Trinity / Earthrise—two paths [ click photo for next / buy this CliffCard | . . .
TWO IMAGES / TWO PATHS
How complicated the ways we wander
once truth is lost,
How needless the wars,
how unnecessary the waste.
We shape the world and the world shapes us.
I'd like to ask that we think together of two images,
to really take them to heart. One is the historic and
magnificent Earthrise photograph made by astronaut
Bill Anders, assisted by Buzz Aldrin, on the first
Apollo mission around the dark side of the Moon.
The other is the equally historic photograph made
but a micro-second into the beginning of
Earth's Nuclear Age at the Trinity Test of July the
16th, 1945. This was the first nuclear device ever
tested, and was the same design as the bomb dropped
a few weeks later on Nagasaki, Japan. It was upon
witnessing the immense fireball unleashed by the
bomb, hearing its sound, feeling its intense heat,
that Robert Oppenheimer, the enigmatic scientific
leader of the top-secret Manhattan Project, uttered
the prophetic phrase from the Bhavagad Gita,
"I am become Death, Destroyer of Worlds."
These two images signify for me two paths. One
I call the Trinity Path. It points in the direction
of certain self-destruction. This is the path humanity
is at present following. The other, is the Earthrise
Path of a potential planet of peace.
The Trinity Path is not a question of fate. Neither
is it an expression of some evil force which is
somehow active in the universe. I see it as simply
a wrong turn, a mistake. I believe that a majority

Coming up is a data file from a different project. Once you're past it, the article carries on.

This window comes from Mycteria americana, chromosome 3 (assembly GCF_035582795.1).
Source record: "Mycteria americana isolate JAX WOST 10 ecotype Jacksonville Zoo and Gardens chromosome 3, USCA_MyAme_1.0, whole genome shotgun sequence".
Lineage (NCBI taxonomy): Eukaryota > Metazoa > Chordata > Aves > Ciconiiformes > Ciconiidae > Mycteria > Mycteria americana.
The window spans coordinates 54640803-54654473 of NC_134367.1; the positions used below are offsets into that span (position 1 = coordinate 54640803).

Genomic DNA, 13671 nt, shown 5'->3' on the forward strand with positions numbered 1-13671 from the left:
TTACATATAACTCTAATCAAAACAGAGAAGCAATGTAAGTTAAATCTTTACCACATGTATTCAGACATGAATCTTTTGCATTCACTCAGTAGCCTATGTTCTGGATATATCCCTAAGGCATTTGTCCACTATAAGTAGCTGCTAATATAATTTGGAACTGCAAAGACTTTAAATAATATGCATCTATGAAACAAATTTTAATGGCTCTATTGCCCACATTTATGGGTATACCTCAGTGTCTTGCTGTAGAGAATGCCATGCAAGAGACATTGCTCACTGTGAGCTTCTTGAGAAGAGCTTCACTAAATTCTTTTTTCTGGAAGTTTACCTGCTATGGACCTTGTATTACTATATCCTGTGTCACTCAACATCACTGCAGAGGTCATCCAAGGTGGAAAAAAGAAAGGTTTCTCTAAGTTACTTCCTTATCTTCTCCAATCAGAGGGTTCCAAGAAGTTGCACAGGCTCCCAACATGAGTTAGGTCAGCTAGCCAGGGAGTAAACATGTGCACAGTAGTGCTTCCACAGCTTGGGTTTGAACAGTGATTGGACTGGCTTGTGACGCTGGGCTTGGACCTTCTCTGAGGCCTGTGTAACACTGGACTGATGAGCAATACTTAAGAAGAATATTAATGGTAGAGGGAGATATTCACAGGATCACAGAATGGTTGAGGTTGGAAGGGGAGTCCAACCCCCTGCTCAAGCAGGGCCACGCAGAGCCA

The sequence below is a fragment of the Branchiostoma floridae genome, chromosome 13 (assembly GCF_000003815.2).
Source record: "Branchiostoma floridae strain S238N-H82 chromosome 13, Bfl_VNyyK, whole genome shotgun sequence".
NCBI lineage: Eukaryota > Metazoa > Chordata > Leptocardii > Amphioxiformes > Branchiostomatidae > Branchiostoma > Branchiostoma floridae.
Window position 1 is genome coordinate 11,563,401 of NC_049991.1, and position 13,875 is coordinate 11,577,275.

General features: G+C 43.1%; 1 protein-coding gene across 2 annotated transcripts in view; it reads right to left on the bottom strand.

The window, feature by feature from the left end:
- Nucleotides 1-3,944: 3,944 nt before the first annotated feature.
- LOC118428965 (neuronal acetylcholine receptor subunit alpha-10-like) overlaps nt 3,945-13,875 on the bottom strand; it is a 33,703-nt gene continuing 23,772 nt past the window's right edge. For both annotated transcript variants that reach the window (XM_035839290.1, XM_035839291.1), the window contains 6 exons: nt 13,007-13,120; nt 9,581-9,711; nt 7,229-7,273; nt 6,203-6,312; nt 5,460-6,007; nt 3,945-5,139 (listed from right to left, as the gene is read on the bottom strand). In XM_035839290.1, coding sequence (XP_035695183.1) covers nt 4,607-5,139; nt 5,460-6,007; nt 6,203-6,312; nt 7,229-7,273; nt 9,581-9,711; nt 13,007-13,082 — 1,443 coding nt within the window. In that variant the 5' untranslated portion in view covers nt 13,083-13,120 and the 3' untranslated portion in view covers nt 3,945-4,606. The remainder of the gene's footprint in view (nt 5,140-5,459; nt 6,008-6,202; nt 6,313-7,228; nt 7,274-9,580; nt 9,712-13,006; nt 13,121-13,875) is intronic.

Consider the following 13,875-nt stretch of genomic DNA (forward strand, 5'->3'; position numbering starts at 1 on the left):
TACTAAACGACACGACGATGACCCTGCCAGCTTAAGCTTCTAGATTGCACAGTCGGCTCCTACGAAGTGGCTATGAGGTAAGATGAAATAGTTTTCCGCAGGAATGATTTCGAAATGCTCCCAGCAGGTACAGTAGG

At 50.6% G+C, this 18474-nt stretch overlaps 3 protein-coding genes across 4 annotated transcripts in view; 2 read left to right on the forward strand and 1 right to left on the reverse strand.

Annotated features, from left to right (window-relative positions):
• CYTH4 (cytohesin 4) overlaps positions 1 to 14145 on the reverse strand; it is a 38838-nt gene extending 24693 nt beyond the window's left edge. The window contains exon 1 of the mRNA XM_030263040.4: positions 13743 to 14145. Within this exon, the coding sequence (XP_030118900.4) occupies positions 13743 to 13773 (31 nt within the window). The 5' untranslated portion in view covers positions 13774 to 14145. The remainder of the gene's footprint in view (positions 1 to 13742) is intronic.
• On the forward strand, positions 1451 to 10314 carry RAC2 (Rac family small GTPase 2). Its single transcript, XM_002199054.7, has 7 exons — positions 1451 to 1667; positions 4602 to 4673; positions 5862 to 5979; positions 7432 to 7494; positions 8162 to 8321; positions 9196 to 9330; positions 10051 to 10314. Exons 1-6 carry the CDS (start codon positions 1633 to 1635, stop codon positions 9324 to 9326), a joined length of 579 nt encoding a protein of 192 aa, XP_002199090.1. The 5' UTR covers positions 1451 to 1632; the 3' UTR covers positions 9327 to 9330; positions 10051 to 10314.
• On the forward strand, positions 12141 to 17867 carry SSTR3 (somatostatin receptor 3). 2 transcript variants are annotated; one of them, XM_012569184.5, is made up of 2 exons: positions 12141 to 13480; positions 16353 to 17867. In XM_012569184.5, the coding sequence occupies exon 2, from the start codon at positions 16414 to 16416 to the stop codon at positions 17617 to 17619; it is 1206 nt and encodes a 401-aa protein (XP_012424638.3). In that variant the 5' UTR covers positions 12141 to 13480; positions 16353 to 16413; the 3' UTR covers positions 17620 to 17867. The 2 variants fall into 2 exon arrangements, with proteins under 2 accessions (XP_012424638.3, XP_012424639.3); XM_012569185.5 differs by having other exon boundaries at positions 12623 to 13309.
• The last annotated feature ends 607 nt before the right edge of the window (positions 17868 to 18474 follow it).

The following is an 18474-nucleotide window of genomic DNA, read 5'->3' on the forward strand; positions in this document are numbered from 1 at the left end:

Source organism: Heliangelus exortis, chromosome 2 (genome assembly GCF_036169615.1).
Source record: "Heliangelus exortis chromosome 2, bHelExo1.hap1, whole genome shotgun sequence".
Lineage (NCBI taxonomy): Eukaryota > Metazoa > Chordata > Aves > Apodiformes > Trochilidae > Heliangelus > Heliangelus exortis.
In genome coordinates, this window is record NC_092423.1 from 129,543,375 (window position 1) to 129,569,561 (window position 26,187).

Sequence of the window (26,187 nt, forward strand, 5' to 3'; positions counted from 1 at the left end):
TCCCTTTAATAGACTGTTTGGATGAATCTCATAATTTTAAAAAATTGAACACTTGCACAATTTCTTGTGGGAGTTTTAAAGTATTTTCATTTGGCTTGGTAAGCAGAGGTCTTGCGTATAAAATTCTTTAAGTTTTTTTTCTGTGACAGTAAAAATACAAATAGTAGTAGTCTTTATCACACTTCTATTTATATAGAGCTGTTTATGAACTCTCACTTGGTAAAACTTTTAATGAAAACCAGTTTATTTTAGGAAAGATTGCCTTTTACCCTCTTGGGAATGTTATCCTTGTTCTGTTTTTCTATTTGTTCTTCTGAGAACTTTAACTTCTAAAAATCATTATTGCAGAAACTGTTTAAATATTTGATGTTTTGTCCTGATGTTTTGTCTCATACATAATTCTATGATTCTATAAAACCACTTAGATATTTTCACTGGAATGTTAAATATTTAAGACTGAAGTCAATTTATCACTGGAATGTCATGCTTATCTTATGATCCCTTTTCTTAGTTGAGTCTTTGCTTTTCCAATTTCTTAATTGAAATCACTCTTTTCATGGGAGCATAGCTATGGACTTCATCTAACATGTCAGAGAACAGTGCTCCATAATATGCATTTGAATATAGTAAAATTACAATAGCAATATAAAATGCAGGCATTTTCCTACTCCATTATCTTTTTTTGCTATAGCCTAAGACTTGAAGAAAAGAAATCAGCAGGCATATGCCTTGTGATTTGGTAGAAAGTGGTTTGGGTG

of citizens of Planet Earth have seen this for some
time, now. Yet the path of Earthrise, of a new spirit
of non-violence that rejects the very concept of war
as a means of resolving conflicts of any kind,
In taking these two images to heart, really trying
to understand their source, the formative forces
behind them, we become aware, I think, of the more
profound and challenging implications of non-violence.
This is non-violence seen not just as a philosophy,
but as a wholly different way of being.
| download mp3 TWO PATHS 11 Mb] |
[the birds heard in background are the SPIRIT THRUSH
(also know as Spirit Thrush (Zoothera naevia) & HERMIT THRUSH
(Catharus guttatus), both recorded here in the Wallowas
ALSO heard at end of recording:
Holy Sonnet XIV, by John Donne (1572-1631)—
the poem Robert Oppenheimer called, TRINITY . . .
[Batter My Heart, Three-Person'd God]
Batter my heart, three person'd God; for, you
As yet but knocke, breathe, shine, and seeke to mend;
That I may rise, and stand, o'erthrow mee,'and bend
Your force, to breake, blow, burn and make me new.
I, like an usurpt towne, to'another due,
Labour to'admit you, but Oh, to no end,
Reason your viceroy in mee, mee should defend,
But is captiv'd, and proves weake or untrue.
Yet dearley'I love you,'and would be loved faine,
But am betroth'd unto your enemie:
Divorce mee,'untie, or breake that knot againe,
Take mee to you, imprison mee, for I
Except you'enthrall mee, never shall be free,
Nor ever chast, except you ravish mee.
Related Photoweek pages . . .WORLD WITHOUT NUCLEAR
"I am here not so much concerned about what is commonly
regarded as "the nuclear debate," that is, whether or not nuclear
power is necessary to address Climate Change, or whether or not
there is an irrational, exaggerated fear of the health effects of
radiation. This is because I feel that what passes for debate or
argument is really by and large what I call, conclusionary rhetoric.
This is a kind of arguing backwards and disingenuously from rigidly
held conclusions, "
Please visit my picture-poems.com LIVING WATER
print gallery. Above is a set recent images.
I might just mention here, following the ethical principle,
First, do no harm, I never use cars or snowmachines. I
do everything on foot, bike or ski. I think this in a
deep and direct way affects my work, and how I see
the world. So all the photos above were approached
on foot, including all the in between spaces, sometimes
involving journeys of weeks or months.
I would not want to work any other way.
All Photographs & texts by Cliff Crego © 1999-2011 picture-poems.com